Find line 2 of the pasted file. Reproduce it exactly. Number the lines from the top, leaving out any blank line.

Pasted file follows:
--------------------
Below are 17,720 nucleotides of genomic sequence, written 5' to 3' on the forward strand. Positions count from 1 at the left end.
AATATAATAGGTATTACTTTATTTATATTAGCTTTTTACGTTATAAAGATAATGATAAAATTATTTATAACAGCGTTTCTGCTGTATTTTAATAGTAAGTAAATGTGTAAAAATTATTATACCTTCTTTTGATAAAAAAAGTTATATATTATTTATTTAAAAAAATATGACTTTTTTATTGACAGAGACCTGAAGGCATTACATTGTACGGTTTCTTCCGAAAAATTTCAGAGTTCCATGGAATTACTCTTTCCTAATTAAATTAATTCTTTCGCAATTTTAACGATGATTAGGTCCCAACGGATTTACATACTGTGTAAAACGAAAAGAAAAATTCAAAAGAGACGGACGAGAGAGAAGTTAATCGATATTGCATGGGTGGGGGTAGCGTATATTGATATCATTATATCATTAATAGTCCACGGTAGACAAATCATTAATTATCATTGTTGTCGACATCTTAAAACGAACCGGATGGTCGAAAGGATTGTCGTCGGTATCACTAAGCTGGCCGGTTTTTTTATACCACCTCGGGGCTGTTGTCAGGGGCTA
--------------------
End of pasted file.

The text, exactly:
AATATAATAGGTATTACTTTATTTATATTAGCTTTTTACGTTATAAAGATAATGATAAAATTATTTATAACAGCGTTTCTGCTGTATTTTAATAGTAAGTAAATGTGTAAAAATTATTATACCTTCTTTTGATAAAAAAAGTTATATATTATTTATTTAAAAAAATATGACTTTTTTATTGACAGAGACCTGAAGGCATTACATTGTACGGTTTCTTCCGAAAAATTTCAGAGTTCCATGGAATTACTCTTTCCTAATTAAATTAATTCTTTCGCAATTTTAACGATGATTAGGTCCCAACGGATTTACATACTGTGTAAAACGAAAAGAAAAATTCAAAAGAGACGGACGAGAGAGAAGTTAATCGATATTGCATGGGTGGGGGTAGCGTATATTGATATCATTATATCATTAATAGTCCACGGTAGACAAATCATTAATTATCATTGTTGTCGACATCTTAAAACGAACCGGATGGTCGAAAGGATTGTCGTCGGTATCACTAAGCTGGCCGGTTTTTTTATACCACCTCGGGGCTGTTGTCAGGGGCTA